at the head of reinforcements to once again mount an attack. This time, the Western Valley Yue were completely defeated, and the Lingnan
Lingnan
region was brought entirely under Chinese control.[5][6][7] In the same year, the Qin court established the Nanhai, Guilin, and Xiang Commanderies, and Ren Xiao was made Lieutenant of Nanhai. Nanhai was further divided into Panyu, Longchuan, Boluo, and Jieyang
Jieyang
counties (among several others), and Zhao Tuo
Zhao Tuo
was made commander of Longchuan. The First Emperor
Emperor
died in 210 BC, and his son Zhao Huhai became the Second Emperor
Emperor
of Qin. The following year, soldiers Chen Sheng, Wu Guang, and others seized the opportunity to revolt against the Qin government. Insurrections spread throughout much of China (including those led by Xiang Yu
Xiang Yu
and Liu Bang, who would later face off over the founding of the next dynasty) and the entire Yellow River
Yellow River
region devolved into chaos. Soon after the first insurrections, Nanhai Lieutenant Ren Xiao became gravely ill and summoned Zhao Tuo
Zhao Tuo
to hear his dying instructions. Ren described the natural advantages of the southern region and described how a kingdom could be founded with the many Chinese settlers in the area to combat the warring groups in the Chinese north.[8] He drafted a decree instating Zhao Tuo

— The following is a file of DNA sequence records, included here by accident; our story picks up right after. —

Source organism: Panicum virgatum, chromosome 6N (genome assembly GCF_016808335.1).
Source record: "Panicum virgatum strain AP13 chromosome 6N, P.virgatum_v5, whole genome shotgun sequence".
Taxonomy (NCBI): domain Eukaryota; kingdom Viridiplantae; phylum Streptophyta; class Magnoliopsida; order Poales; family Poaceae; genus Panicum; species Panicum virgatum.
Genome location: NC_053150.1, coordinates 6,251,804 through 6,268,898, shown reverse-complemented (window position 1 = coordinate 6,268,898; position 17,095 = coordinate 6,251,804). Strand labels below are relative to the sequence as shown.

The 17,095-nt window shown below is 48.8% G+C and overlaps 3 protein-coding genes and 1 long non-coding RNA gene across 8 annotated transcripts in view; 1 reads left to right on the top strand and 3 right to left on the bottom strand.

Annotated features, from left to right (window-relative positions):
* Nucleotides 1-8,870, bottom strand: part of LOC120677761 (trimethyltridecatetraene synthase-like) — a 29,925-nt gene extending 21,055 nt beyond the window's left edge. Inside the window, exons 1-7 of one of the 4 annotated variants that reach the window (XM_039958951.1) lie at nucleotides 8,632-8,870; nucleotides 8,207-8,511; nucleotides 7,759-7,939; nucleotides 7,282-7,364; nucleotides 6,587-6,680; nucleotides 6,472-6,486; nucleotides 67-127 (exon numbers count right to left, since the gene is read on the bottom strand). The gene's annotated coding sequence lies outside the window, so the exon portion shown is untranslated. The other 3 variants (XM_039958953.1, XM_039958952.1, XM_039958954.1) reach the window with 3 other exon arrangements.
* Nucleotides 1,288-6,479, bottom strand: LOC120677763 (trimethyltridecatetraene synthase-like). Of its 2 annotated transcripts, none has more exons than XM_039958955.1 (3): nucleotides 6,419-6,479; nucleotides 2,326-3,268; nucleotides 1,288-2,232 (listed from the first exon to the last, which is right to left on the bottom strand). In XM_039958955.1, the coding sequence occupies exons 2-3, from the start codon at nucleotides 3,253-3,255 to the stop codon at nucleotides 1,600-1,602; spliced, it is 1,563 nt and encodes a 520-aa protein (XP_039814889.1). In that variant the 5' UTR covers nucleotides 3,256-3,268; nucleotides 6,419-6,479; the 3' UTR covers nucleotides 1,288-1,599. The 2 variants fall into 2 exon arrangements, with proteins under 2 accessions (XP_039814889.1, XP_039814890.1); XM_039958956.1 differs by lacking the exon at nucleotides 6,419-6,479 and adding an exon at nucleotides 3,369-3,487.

Zhao Tuo
as the new Lieutenant of Nanhai, and died soon afterward. After Ren's death, Zhao Tuo, sent orders to his troops in Hengpu Pass (north of modern Nanxiong, Guangdong
Guangdong
Province), Yangshan Pass (northern Yangshan County), Huang Stream Pass (modern Yingde
Yingde
region, where the Lian River enters the Bei River), and other garrisons to fortify themselves against any northern troops. He also executed Qin officials still stationed in Nanhai and replaced them with his own trusted friends.[9] Âu Lạc Suzerainty and Conquest[edit] The kingdom of Âu Lạc laid south of Nanyue
Nanyue
in the early years of Nanyue's existence, with Âu Lạc located primarily in the Red River delta area, and Nanyue
Nanyue
encompassing Nanhai, Guilin, and Xiang Commanderies. During the time when Nanyue
Nanyue
and Âu Lạc co-existed, Âu Lạc acknowledged Nanyue's suzerainty, especially because of their mutual anti-Han sentiment. Zhao Tuo
Zhao Tuo
built up and reinforced his army, fearing an attack by the Han. However, when relations between the Han and Nanyue
Nanyue
improved, in 179 BC Zhao Tuo
Zhao Tuo
marched southward and successfully annexed Âu Lạc.[10] Proclamation (204 BC)[edit] In 206 BC the Qin dynasty
Qin dynasty
ceased to exist, and the Yue peoples
Yue peoples
of Guilin and Xiang were largely independent once more. In 204 BC, Zhao Tuo founded the Kingdom of Nanyue, with Panyu
Panyu
as capital, and declared himself the Martial King
King
of Nanyue
Nanyue
(Chinese: 南越武王, Vietnamese: Nam Việt
Việt
Vũ Vương).

Statue of Zhao Tuo, in front of Heyuan
Heyuan
Railway Station

Nanyue
Nanyue
under Zhao Tuo[edit] Main article: Zhao Tuo Liu Bang, after years of war with his rivals, established the Han dynasty and reunified Central China in 202 BC. The fighting had left many areas of China depopulated and impoverished, and feudal lords continued to rebel while the Xiongnu
Xiongnu